Throughout this epic Australian road race, the moviegoer sees different post-apocalyptic tribes and at times gets hints of a backstory (that never move beyond hints). Everyone wants something. Immortan wants “his” breeder girls back, breeder girls are searching for “the green place”, and Max wants his sanity. Good luck with that, Max. The only seemingly “sane” one in the film is Charlize Theron’s character Furiosa, which brings us to…
The Feminist Angle
Dubbed “Mad Max: Feminist Road” by the popular men’s rights site Return of Kings, the film has struck a nerve with many for its “feminist agenda.” Let there be no debate as to whether there are feminist elements to the film. It’s plain as day. The film kicks off with women taking a stand, freeing themselves from the clutches of their ugly, demi-god-like cruel “master” and leaving “We Are Not Things” scrawled on the cave wall as the one-armed Furiosa leads these innocent breeder girls on a race to safety. Along the way, these girls cut themselves free of their chastity belts, imply that men are the ones who ruined the world, and have their defining moment when they start loading rifles for their own defense.
Max has only a handful of lines (on par with most of the characters) and is in more of a supporting role to Theron’s Furiosa character. The women find their safety not with a sympathetic group of men, but with a small women-only tribe in Furiosa’s old home. Furiosa, for her part, drives a tanker not of high-octane fuel, but of breast milk, yes… breast milk, with which Max washes his face in. Furiosa turns out to be a better, smarter marksman markswoman than Max, and ends the film giving Max not a long hug goodbye, but a departing man nod.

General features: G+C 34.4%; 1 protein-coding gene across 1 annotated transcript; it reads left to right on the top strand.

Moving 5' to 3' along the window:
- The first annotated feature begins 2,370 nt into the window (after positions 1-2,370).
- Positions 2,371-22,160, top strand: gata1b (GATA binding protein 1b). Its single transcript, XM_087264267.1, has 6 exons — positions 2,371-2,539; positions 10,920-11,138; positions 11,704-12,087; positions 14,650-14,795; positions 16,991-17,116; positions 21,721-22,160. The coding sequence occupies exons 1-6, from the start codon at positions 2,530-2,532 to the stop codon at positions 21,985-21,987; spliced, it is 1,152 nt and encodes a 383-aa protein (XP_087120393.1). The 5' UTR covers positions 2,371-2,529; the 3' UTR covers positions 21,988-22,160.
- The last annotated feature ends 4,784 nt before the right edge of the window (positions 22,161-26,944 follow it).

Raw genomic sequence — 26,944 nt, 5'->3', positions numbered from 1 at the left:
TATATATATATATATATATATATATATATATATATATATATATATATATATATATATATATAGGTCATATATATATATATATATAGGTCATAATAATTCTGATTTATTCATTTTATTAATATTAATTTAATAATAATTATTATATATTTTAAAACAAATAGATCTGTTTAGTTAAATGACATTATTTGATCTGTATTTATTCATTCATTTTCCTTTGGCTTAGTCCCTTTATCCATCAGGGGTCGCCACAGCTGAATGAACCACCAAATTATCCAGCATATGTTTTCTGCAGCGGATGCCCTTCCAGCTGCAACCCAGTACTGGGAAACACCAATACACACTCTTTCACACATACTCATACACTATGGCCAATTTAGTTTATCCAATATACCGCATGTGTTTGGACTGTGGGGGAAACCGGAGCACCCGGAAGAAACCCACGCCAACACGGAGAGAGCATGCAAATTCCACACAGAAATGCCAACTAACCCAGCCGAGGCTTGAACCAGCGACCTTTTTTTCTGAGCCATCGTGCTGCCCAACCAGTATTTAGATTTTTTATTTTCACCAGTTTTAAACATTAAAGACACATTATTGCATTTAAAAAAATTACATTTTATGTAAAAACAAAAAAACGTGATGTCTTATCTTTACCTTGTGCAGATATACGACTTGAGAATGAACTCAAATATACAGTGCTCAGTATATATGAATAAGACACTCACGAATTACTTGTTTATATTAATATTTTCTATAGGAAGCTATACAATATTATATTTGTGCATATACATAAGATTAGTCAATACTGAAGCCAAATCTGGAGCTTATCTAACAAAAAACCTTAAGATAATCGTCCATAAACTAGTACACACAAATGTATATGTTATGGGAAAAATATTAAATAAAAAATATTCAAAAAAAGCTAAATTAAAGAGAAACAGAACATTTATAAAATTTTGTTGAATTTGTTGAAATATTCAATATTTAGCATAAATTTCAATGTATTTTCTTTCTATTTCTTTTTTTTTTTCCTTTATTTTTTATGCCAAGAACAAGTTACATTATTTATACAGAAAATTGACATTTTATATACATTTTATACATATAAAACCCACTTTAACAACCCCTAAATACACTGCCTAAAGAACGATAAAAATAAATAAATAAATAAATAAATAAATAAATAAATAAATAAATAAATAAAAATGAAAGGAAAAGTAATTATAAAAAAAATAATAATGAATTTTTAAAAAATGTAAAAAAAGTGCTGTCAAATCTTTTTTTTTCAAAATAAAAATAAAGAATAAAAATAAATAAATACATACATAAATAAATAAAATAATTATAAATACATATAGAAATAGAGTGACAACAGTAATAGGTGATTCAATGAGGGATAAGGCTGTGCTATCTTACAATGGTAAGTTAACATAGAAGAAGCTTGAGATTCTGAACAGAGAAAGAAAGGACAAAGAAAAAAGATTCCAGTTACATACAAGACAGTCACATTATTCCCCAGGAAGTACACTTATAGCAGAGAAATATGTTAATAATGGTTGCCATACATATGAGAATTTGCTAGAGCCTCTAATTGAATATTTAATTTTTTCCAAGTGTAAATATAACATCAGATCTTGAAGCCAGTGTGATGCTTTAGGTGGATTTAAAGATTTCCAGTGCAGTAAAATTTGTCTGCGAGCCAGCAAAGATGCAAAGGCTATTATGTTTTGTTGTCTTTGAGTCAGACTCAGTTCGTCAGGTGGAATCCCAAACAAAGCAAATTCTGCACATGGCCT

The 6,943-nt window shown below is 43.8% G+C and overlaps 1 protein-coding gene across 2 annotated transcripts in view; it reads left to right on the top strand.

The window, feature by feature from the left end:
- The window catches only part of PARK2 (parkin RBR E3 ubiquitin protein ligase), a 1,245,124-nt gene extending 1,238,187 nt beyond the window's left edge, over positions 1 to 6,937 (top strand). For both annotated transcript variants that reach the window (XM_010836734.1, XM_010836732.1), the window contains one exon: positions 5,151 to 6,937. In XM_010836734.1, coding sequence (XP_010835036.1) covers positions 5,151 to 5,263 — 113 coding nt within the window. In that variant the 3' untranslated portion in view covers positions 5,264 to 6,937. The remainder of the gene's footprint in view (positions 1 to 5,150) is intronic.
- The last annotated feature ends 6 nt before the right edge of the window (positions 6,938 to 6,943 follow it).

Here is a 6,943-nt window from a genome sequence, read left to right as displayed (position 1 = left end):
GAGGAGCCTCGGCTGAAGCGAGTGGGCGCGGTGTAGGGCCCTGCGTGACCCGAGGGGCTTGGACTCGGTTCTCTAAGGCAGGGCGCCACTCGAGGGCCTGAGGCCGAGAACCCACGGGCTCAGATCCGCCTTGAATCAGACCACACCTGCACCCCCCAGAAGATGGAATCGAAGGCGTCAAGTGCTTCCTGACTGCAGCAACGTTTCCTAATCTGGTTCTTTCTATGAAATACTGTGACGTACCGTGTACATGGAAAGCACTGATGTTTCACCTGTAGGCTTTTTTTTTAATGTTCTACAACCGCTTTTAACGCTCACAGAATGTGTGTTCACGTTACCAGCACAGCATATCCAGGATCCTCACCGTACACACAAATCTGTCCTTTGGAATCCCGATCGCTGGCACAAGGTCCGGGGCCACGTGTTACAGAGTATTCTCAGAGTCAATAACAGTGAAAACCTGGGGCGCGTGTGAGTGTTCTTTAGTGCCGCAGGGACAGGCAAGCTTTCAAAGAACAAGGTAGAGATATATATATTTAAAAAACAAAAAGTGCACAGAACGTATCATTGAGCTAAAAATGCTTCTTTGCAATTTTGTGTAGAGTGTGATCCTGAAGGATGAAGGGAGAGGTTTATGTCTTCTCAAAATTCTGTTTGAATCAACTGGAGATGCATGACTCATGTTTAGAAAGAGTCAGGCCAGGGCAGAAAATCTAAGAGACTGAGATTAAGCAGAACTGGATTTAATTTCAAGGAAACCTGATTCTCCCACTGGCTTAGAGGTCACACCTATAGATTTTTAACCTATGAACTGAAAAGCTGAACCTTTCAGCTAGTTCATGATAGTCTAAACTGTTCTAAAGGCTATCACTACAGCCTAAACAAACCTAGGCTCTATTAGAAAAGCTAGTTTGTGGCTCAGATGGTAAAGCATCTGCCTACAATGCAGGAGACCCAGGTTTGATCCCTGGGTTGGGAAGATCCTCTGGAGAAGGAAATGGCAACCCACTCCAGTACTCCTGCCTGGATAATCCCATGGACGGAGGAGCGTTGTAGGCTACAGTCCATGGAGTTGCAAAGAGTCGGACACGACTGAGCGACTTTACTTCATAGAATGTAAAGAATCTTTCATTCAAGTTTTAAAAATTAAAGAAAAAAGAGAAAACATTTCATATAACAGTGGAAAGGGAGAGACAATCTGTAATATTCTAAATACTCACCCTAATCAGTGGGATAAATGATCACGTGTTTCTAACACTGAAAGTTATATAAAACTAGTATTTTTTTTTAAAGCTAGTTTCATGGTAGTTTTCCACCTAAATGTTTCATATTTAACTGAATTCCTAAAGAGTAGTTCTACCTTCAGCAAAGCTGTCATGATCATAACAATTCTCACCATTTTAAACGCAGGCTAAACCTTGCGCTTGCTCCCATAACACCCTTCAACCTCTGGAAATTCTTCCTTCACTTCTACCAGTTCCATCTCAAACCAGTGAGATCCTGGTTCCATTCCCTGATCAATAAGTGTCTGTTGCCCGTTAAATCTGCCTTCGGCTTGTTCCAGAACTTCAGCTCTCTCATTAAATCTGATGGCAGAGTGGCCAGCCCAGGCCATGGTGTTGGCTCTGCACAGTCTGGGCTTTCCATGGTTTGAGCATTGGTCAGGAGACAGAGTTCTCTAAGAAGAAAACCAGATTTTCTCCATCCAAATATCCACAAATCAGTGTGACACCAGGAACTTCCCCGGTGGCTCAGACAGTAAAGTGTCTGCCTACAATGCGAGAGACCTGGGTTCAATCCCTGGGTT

No, the question is not whether there’s a feminist angle so much as: Who really cares? Pro-men activists are seemingly upset that they’ve been duped into seeing a testosterone-fueled manly movie only to find themselves sitting down to a feminist storyline. But again – who cares? Most movies have some angle or agenda, either direct or inherent. Does it matter that this movie paints women in a strong, positive way? Only men that fear such women would say yes.
But “manly men” need not boycott the movie as the Return of Kings writer suggests. There are still plenty of redeeming “masculine” qualities to the film. Did I not mention all of the tricked out vehicles, violence, rage, half-naked breeder girls, and the sight of Charlize Theron shifting gears? Dudes won’t be disappointed; and with the feminist angle, the ladies won’t be either. Check your male privilege at the door, suspend your desire to know Max’s story, and you’ll have a grand time. I promise. Mad Max: Fury Road gets a solid A.